The Tristan Project is Born Nearly from the Start
July 27, 2007 – All I can say is keep praying because your prayers are working! Once we found out Tristan had osteoma cutis (OC), Michael and I practically have not slept. Instead, we are immersed into this rare skin disorder to try to understand what we are up against. Michael already has a large binder called “The Tristan Project” and it is full of paperwork, scientific articles, and case studies.
The scary part about this disorder is there are several different types. Some are more mild and wart-like, and every so often you can get them removed with laser treatment. Other diseases associated with OC produce severe immobility. For example, one of the associated diseases is called Progressive Osseous Heteroplasia (POH) in which normal bone forms within muscles and connective tissue from the superficial skin layers. One article I read states there are only about 60 known cases of this disorder in the entire world. In all cases, this disorder started in infancy, and by the time each patient reached 12 to 13 years old they were either wheelchair bound or progressed to the point where they needed feeding tubes. Of course, this scares me to death, because neither of us want to bring a child into the world just to watch them suffer. I cry many nights with thoughts of the future Tristan could face, and the life he may never have the ability to experience.
Once the pediatric dermatologists determined Tristan had OC they referred us to pediatric endocrinology. The earliest, however, they can get us in is August 20. Michael and I were appalled by this date, because of the rarity of the diseases associated with OC. I called and explained this to the receptionist, and she just replied, “We are being generous to give your the August 20th date.”
The First Protector
So how are your prayers working? God is stronger!
The Small World of Army Medicine
Back in the summer of 2001, Michael and I hit the road for San Antonio, Texas where we lived for the summer while Michael attended Officer Basic Course in the Army. We rented a one bedroom apartment, and above us lived the Olsen’s. They were a nice newly married couple who were also there so the husband Pete could attend the same school. Stephanie was the wife and she and I became friends. We kept in touch on and off since that summer, and they are also on Tristan’s baby update list. This is where I feel your prayers are working . . . when Stephanie got the e-mail explaining Tristan was sick she forwarded it to Pete. Well, Pete, like most soldiers was sent to Iraq, and while he was there he met LTC Bauer, who now serves as the Chief of Pediatric Endocrinology at Walter Reed Army Medical Center. Pete forwarded my e-mail to this doctor, and he is now very interested in helping us as soon as possible. To make a long story shorter, thanks to the Olsens (GOD BLESS YOU), we now have an appointment August 1 in Washington D.C. at Walter Reed.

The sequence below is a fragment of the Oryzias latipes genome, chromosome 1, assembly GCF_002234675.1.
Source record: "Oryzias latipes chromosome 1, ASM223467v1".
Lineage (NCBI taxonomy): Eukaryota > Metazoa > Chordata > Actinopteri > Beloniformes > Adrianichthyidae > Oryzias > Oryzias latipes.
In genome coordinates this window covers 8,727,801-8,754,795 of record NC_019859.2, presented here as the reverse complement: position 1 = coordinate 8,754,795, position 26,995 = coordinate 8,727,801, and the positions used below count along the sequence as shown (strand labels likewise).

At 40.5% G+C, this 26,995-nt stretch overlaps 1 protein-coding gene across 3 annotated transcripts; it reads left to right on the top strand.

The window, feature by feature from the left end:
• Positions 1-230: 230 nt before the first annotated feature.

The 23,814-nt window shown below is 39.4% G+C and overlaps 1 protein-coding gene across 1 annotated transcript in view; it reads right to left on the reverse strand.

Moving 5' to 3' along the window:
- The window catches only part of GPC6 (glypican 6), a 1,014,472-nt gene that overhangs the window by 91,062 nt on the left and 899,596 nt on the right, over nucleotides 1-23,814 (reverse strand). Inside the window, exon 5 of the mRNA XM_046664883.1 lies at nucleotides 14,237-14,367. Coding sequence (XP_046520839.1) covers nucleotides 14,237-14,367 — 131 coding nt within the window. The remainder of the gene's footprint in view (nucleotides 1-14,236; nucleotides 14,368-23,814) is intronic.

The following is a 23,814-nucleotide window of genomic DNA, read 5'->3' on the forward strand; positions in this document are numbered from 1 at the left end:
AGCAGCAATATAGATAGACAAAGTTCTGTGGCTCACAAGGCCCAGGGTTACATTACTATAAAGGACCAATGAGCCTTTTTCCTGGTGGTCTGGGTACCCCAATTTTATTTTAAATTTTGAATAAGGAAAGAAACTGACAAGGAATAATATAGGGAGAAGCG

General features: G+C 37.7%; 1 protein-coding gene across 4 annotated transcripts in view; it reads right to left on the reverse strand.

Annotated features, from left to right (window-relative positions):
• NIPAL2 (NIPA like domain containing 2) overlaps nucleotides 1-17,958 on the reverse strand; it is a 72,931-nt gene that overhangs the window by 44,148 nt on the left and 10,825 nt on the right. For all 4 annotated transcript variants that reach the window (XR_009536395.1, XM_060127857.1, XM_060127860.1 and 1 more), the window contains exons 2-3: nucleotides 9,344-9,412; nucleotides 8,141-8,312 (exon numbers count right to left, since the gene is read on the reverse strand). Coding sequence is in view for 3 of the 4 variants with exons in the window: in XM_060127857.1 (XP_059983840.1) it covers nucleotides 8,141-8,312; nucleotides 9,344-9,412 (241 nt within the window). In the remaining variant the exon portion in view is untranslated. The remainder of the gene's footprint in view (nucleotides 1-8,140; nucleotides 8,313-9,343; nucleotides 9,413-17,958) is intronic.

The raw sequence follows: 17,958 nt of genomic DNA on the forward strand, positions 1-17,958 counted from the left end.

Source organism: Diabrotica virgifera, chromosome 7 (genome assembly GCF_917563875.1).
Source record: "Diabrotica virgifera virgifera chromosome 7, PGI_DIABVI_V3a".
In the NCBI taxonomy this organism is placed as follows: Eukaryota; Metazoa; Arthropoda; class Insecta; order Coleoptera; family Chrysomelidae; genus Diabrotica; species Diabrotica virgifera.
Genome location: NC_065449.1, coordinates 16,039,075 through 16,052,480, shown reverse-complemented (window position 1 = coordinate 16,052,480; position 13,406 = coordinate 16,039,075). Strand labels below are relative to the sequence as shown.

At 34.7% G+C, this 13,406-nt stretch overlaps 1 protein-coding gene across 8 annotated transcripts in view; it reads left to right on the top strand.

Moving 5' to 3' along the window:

A Grim Future for Our Son?
Tristan will examined by pediatric dermatologists and endocrinologists from Walter Reed and the National Institutes of Health (NIH). There is also a possibility a doctor or two from Johns Hopkins will attend also. One of the Johns Hopkins doctors had a case in 2001 very similar to Tristan’s, so we are interested to talk to him more about the outcome of this patient. They will also take Tristan’s and our DNA for genetic testing so we can determine if this was passed from us or if it is a spontaneous mutation just in Tristan. It could also give clues to what form it could be depending on where the mutation is located in the gene. We could also end up traveling onward to Philadelphia on Thursday to see the specialist who deals with another subset of this disease called Fibrodysplasia Ossificans Progressiva (FOP) and also POH, both which can cause muscles and other connective tissue to turn to bone. FOP even seems to fuse joints. Most people with this disease are wheel chair bound by their 30’s, and often do not live significantly longer than age 50, but the outcome is better than POH from what I can tell. As you can see, however, none of these disorders associated with OC are good.
Tristan’s parathyroid results came back normal, which is what we expected given his phosphate and calcium were normal, but this does not mean things will not start to change. We pray hard for Tristan and his doctors, because we know he will have this disorder the rest of his life. We hope it will not impede the quality of his life too much. While I still feel scared to death for Tristan I know Michael and I feel his medical care is now going in the right direction. So, THANK YOU for praying because your prayers are working. We still need them though as there is a long haul ahead for us.